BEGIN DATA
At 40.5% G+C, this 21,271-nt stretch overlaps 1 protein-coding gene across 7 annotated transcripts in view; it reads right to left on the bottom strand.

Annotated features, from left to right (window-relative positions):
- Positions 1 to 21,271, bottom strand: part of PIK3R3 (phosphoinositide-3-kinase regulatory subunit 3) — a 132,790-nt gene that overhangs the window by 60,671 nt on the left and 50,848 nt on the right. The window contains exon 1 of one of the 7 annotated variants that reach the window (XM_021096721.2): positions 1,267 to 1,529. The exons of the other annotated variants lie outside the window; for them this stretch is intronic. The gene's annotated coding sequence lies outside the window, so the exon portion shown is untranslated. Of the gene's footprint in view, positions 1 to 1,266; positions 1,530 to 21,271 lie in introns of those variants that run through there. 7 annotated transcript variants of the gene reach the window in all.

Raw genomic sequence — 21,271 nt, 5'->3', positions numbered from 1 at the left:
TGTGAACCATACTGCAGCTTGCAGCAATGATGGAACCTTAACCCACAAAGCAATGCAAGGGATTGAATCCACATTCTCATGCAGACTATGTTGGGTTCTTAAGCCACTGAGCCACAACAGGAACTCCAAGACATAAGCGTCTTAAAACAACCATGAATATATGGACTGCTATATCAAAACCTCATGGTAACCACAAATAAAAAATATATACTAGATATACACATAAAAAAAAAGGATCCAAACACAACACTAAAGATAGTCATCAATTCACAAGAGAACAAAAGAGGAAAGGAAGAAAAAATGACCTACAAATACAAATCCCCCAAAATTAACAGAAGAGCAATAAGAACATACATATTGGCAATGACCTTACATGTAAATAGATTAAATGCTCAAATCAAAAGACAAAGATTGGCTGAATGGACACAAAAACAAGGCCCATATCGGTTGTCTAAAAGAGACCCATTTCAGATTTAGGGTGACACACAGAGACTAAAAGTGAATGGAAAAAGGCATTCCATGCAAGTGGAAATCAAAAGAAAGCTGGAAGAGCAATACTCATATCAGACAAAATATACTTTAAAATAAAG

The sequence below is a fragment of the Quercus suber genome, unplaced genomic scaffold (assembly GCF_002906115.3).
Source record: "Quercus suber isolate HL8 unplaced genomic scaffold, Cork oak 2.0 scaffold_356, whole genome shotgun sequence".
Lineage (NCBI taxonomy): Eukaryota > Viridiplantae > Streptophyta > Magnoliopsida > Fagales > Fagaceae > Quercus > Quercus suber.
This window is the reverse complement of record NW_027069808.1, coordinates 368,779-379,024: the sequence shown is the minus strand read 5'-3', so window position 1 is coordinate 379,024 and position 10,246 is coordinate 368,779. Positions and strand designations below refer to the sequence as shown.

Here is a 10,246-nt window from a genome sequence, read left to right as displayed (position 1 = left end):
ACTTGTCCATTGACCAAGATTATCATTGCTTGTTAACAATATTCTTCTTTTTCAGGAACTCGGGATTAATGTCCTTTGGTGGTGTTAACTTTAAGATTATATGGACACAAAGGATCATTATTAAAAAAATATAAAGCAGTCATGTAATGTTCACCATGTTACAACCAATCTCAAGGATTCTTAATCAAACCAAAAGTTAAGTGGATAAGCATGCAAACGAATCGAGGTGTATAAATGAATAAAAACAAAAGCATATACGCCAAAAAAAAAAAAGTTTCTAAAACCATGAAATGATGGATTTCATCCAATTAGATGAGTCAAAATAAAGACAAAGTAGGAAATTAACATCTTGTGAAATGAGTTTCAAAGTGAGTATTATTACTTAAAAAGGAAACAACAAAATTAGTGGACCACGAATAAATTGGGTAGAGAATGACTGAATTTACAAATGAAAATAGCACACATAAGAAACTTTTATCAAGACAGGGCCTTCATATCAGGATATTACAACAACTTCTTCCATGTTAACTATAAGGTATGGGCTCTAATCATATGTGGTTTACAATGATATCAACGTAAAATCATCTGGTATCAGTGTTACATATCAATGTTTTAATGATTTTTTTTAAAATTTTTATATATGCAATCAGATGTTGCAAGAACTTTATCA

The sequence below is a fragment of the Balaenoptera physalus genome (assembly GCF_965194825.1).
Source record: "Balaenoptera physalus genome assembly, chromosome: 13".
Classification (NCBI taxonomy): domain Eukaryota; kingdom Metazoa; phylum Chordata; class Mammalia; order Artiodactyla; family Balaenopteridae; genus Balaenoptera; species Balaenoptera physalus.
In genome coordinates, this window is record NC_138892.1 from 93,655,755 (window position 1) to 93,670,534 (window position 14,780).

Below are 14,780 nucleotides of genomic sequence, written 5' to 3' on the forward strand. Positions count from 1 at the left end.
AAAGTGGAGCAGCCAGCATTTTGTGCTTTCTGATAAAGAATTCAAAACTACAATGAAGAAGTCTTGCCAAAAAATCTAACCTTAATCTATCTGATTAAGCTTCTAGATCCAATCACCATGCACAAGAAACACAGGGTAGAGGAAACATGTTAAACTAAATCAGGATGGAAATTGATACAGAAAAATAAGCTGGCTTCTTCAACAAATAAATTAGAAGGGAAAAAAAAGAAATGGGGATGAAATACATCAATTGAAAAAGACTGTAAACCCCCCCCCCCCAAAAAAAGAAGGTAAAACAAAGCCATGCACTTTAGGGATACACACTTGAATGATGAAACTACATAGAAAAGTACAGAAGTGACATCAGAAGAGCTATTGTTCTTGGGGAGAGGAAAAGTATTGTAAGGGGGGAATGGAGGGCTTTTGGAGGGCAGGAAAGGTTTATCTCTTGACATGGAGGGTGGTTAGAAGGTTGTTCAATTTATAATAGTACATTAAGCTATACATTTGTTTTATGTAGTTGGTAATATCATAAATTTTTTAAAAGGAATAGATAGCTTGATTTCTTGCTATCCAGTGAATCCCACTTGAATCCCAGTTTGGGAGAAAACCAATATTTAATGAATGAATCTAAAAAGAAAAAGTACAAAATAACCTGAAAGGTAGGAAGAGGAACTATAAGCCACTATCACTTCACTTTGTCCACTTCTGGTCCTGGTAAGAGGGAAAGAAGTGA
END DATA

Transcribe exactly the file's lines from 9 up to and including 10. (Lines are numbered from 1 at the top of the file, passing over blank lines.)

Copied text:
This window is the reverse complement of record NW_027069808.1, coordinates 368,779-379,024: the sequence shown is the minus strand read 5'-3', so window position 1 is coordinate 379,024 and position 10,246 is coordinate 368,779. Positions and strand designations below refer to the sequence as shown.

Here is a 10,246-nt window from a genome sequence, read left to right as displayed (position 1 = left end):